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Thrilled with your Job or Thrilled to Have One?

I spend a lot of time ranting about how messed up corporate America is, how Human Resources professionals unfortunately contribute to that messed-up-edness, and what it is we should all being doing to straighten it out. And while I’m in fact vain enough to think I have all the answers, I’m not naïve enough to think you (always) agree with them. I also spend a lot of time listening to and trying to decipher what it is our employees want from us (their employers). In the 20 some odd years I’ve been doing this, most of what we hear hasn’t really changed. The way it’s positioned and packaged may be different, but it’s all the same stuff at its root.

As a matter of principle, I believe in the healthy friction between employer and employee. Labor negotiations toward a more “fair” workplace are woven into our very fabric. I get that. I’ve dedicated my career to finding the right balance between what’s right for the business and what’s right for its employees…and, no, those two things aren’t always the same. So with all of that in mind, I am afforded some reasonable opportunity to make the following statement to today’s workforce:

Shut the hell up!

I read an article in The Globe and Mail (one of Canada’s most heavily circulated newspapers) this week entitled “Inside the Entitlement Generation” that really stoked my fire. I came across it as a direct result of an inkling I’ve been wrestling with of late: are all these efforts we go through as HR professionals to strengthen employee engagement, to create an environment where our best and brightest can flourish, and to generally provide a lasting career experience for our people tantamount to running on a treadmill with roller skates? It’s feeling more and more like that to me. I mean, we cannot catch a freakin’ break…it is always something with these employees.

“Ken Coates sat in on a recent presentation to executives of some of Canada’s biggest companies. It reviewed the results of a massive survey of university students about their work expectations. The survey found that work/life balance and vacation time ranked extremely high on their wish list. They also expected high salaries and quick promotions. On average, they expected a starting salary of $53,000 a year.” Would you like fries with that too? How about we fund your retirement from age 55 till you die at the ripe old age of 105? What about free childcare and extensive telecommuting allowances? What if we paid for your healthcare dollar for dollar?

“At the end of the presentation, a senior executive said: ‘If what you say is true, then we cannot succeed as a company in Canada.’” Thank you very much – you speak on behalf of civilized nations throughout this world. Seriously, where do we draw the line between nurturing our employees and coddling them? What’s the right balance between acknowledging an employee for standing up for what they believe in and knocking them over the head because “what they believe in” is a far-flung-fantasy? At what point can an organization say “enough already!” I’m here to suggest that time is drawing near…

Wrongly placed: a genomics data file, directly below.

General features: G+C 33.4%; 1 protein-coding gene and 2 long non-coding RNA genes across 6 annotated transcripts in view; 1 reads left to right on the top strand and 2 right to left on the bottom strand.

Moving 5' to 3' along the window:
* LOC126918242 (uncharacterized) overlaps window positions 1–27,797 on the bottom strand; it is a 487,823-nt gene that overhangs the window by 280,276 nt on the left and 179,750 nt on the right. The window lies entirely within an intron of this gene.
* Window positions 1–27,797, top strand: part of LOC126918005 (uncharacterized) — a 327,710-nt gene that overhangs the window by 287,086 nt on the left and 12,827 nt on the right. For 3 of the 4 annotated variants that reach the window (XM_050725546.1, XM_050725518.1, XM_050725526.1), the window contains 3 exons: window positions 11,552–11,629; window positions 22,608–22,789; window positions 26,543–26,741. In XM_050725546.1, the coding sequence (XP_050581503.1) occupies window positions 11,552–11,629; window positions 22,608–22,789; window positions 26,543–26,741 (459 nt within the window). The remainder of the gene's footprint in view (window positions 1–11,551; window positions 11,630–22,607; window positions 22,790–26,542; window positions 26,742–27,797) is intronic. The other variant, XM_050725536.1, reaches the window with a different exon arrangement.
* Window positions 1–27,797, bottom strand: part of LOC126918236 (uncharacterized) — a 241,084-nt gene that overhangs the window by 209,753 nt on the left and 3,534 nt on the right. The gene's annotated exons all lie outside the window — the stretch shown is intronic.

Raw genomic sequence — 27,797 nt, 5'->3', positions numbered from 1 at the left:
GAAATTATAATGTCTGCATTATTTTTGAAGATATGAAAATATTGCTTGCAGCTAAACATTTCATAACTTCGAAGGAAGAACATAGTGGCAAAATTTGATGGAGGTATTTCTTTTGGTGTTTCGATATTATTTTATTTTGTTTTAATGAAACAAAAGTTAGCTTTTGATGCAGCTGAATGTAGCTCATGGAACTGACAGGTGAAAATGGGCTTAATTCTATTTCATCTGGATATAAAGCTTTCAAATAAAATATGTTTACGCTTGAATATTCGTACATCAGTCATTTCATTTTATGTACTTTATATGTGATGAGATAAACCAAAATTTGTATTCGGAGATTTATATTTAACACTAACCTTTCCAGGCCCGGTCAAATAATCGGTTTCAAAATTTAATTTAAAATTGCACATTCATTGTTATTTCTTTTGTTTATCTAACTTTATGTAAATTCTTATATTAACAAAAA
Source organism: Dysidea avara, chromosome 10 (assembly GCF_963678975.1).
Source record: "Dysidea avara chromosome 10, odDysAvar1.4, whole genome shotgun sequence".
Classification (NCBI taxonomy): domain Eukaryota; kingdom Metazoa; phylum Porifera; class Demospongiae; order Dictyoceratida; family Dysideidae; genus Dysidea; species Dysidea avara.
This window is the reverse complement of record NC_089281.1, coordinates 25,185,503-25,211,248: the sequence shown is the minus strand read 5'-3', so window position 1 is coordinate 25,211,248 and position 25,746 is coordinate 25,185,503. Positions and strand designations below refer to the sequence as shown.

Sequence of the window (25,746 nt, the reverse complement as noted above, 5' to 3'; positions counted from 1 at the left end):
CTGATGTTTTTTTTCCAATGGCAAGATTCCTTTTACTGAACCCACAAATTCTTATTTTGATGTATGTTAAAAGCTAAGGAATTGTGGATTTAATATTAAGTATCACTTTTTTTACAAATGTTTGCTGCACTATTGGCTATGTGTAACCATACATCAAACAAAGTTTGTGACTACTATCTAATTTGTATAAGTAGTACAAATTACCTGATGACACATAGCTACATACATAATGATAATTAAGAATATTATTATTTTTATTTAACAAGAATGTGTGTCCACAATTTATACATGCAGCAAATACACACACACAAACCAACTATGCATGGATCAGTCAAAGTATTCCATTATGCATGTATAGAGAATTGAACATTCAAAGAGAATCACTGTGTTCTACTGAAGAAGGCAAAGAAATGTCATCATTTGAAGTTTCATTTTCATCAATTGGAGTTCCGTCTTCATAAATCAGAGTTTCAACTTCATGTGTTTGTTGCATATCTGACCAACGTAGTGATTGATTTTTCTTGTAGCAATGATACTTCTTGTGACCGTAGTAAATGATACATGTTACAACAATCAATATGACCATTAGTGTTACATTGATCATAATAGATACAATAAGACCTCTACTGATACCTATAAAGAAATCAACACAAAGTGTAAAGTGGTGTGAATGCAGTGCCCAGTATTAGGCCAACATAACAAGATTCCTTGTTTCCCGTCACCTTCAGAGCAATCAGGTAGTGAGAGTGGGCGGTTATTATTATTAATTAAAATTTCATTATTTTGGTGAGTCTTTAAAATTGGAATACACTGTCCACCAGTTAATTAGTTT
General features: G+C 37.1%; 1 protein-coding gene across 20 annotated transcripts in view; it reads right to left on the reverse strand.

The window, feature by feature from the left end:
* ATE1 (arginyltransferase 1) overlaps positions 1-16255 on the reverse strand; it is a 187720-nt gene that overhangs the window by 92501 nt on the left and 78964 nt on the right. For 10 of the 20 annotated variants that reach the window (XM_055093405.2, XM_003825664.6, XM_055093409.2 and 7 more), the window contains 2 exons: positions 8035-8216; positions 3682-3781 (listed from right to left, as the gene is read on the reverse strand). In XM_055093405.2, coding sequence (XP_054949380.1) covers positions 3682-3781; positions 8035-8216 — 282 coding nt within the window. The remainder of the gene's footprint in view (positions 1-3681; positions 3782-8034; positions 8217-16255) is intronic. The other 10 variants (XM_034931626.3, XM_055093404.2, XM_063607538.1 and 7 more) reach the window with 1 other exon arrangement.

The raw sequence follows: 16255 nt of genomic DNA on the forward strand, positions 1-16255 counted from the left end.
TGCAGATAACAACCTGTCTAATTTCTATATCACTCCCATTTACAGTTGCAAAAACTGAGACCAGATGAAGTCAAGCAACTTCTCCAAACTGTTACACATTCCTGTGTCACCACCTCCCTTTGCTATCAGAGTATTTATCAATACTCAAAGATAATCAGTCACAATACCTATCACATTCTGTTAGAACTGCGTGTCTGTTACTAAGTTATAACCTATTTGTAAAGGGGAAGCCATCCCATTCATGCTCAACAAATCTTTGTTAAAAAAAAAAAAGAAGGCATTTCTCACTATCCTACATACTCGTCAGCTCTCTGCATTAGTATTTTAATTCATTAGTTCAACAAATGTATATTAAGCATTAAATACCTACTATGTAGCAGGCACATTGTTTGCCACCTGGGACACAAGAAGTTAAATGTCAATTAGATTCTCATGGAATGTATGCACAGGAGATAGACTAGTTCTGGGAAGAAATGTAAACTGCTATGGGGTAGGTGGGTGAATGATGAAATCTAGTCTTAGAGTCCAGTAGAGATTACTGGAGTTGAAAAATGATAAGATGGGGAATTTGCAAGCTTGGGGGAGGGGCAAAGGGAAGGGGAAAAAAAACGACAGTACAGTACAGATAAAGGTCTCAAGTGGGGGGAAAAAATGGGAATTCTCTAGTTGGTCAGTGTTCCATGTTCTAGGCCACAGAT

I got news for you, Entitlement Generation…no, all Generations: you get a paycheck for what you do. We can get others to do what you do…we really can. Yes, it’s disruptive when you leave, but you’re going to leave some day anyway. You’re really not “all that.” And I’m sick of running around trying to figure out how to make you happy because it is unlikely you’ll ever really get there. So save us all the time, money, and frustration; put your head down and get to work. And if you don’t like it, go somewhere else.

Maybe it’s time we spend less time worrying about our employees who aren’t thrilled with their jobs and spend a lot more time hiring employees who would be thrilled to have one!

Image Credit: A Life She Loved

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  • http://twitter.com/pbwconsult Peggy Brennan

    Healthy friction! I am going to use that… great post today @HRFishbowl.

  • Anonymous

    Sing it! Spot on my friend, spot on-You rock Charlie!

  • S. LaPorte

    You will never be able to please an employee who does not realize that he has a responsibility to the COMPANY and colleagues. If he/she feels entitled to their job and is always looking to blame someone or something for poor performance, he/she will never be a happy camper. Employers should try to hire employees who know their vocations and avocations are theirs to chose to pursue; and once they have chosen, it is their responsibility to do them to the best of their ability. That means building up their company, fellow employees, and supporting their bosses. When they have done their best then they are entitled to feel job satisfaction. If they don’t then it is their responsibility to change jobs. It is irresponsible to act at work in ways that cause their employers to have to let them go. Job satisfaction is an internal thing that HR can work to enhance but can never create. HR is right to seek ways to help employees interpret regulations and evaluations and to improve the workplace environment. Realize there is a limit to this. No one enjoys being around a spoiled child! Even the spoiled child is not happy.
    HR recognition is the icing on the cake, but responsible employees are content with their jobs and their lives without it. They know that money and prestige and not the definers of who they are. They understand that relationships are the true marks of a life well lived. Instead of saying, “Give me!” they ask “What can I do?” Think about the last person you hired. What was the first thing they said to you at the interview?

  • Masood Hussain

    I found this article very productive… The job performance is important than getting it….

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